Business Today

Still game

Despite the gloom surrounding the Commonwealth Games, there are some projects that shine and promise to change the face of Delhi forever.

twitter-logoManu Kaushik | Print Edition: September 19, 2010

To think it was intended to showcase the India Shining story to the world at large. It's now fast morphing into a cliffhanger no Indian would have wanted. Can India prevent the Games from becoming an unmitigated disaster? We'll find out soon enough, but the country is already paying a huge price for what may well be a no-show by Indian Olympic Committee Chairman Suresh Kalmadi and his troupe. At last count, the cost for the Commonwealth Games was an eye-popping Rs 30,000 crore. Yes, there's the familiar stench of graft and crony capitalism that has bedevilled independent India. UPA Chairperson Sonia Gandhi has said that heads will roll after the Games and, indeed, they must.

Amidst the shroud of gloom there is little to write home about. And yet, hidden away from the media glare, there are a few projects that promise to make a difference on the ground in the capital New Delhi. Take the Ring Road bypass, for instance, which will ease congestion on the busy ITO-ISBT stretch in the Indian capital. Or the Kushak and Sunheri nullah (or drain) parking project, which could be replicated in other metros to ease their parking woes. Or the eco-friendly Thyagaraj stadium, which sets a few "green" benchmarks.

This, of course, in no way means condoning the utter mismanagement of the Games' preparation. Instead, it only gives a glimpse of what may have been if India had put its best foot forward. Read on to discover how five projects will make a telling impact on the ground.

Drain Gain

 Parking lots at Kushak and Sunehri Nullahs

COST: Rs 304 crore

BENEFITS: More parking space in congested Delhi The model can be replicated in other cities

Delhi's streets are bustling with about 60 lakh vehicles - the largest for an Indian city - but is woefully short of parking space. How could the capital's administration come up with parking space for some 800 buses it was buying to ferry sportspersons from the Games Village to stadia?

The Municipal Corporation of Delhi (MCD) decided to build parking bays near the Jawaharlal Nehru Stadium by covering two huge drains - Kushak and Sunheri - in the vicinity. Although the stadium has its own parking, it's not big enough for the buses that will ferry players from the Games Village. And since the Lodhi Road neighbourhood, where the stadium is located, is already very congested, the MCD decided to make use of the drainage area for creating parking space.

The project is now complete and will be handed over to the MCD soon. The Sunheri nullah parking, which is 940 metres long, can accommodate up to 350 buses and the Kushak nullah, which is over 1 km long, has room for 450 buses. After the Games, the Sunheri nullah parking will be used by visitors and employees working at the Central Government Offices (CGO) Complex located in the vicinity.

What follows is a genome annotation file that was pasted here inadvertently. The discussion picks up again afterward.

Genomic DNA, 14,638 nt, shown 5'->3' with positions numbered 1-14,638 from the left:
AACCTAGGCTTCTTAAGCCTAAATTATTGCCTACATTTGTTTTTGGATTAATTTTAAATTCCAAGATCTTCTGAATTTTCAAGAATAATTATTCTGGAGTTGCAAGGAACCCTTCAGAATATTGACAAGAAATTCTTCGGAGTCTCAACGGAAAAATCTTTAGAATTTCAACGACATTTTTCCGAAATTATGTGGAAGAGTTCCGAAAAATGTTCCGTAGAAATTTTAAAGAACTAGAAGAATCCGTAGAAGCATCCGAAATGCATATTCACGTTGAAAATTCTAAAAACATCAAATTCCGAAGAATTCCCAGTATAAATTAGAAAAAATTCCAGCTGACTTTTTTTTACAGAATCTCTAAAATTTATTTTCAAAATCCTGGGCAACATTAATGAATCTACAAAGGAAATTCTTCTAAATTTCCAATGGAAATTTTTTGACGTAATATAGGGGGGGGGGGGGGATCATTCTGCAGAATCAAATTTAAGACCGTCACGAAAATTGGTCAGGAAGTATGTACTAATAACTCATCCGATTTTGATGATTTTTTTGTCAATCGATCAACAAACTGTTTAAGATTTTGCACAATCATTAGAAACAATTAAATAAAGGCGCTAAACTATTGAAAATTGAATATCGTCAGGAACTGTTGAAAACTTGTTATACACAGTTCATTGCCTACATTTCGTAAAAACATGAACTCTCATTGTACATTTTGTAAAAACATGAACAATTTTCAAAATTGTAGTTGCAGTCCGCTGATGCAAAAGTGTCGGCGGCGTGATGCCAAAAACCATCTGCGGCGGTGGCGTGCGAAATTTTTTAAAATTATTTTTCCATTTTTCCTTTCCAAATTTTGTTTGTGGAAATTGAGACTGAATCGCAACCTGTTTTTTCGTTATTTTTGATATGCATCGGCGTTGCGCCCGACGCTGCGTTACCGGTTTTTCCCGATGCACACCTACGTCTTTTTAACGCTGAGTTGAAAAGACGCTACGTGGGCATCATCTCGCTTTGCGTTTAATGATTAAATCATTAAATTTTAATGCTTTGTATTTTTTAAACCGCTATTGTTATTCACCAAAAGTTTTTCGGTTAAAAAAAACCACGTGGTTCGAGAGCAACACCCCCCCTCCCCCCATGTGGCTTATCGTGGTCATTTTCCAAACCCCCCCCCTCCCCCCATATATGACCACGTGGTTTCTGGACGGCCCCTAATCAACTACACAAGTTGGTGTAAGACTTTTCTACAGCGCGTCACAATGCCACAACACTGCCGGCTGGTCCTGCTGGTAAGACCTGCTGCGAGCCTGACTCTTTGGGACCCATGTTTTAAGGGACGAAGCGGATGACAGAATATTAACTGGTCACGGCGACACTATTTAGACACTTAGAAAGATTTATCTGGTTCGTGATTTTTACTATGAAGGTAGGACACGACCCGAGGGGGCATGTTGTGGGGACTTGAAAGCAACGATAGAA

"The nullahs are used either as dumping pits or are encroached by builders and slum dwellers. This is a novel experiment which could ease the parking problems in big cities and could also be huge revenue earners for the exchequer," says Piyush Agrawal, General Manager, Buildings and Infrastructure, Punj Lloyd, the company that was involved in both design and construction of the project. Indeed, experts feel this is one of the few Commonwealth Games projects which can be replicated across the country.

Decongesting Delhi

 Ring Road Bypass

COST: Rs 650 crore

BENEFITS: Reduce traffic congestion between ITO and ISBT Ring Road Will ensure uninterrupted flow of traffic between East Delhi and Ring Road

This will make life a lot easier for the long-suffering Delhi commuter. The Ring Road Bypass, from Salimgarh Fort to the Yamuna Velodrome Road, will be opened to the public soon and will bring down the peak hour commuting time between a high traffic bus terminus (commonly called ISBT) and Central Delhi to about 10 minutes from 30 minutes now. It's part of the Commonwealth Games project and will ferry participants from the Games Village to the Chhatrasal Stadium and Ludlow Castle, the venues of various sporting competitions.

The signal-free 5.5-km elevated corridor will ease the traffic congestion on the adjoining Ring Road stretch as well by diverting almost 80 per cent of its traffic. On an average, the traffic volume on the Ring Road between ISBT and ITO in Central Delhi is between 35,000 and 40,000 passenger car units (PCUs) a day. This should reduce to 7,000-8,000 PCUs a day. Four loop lanes and four slip roads along the bypass are specially built to ease the traffic flow.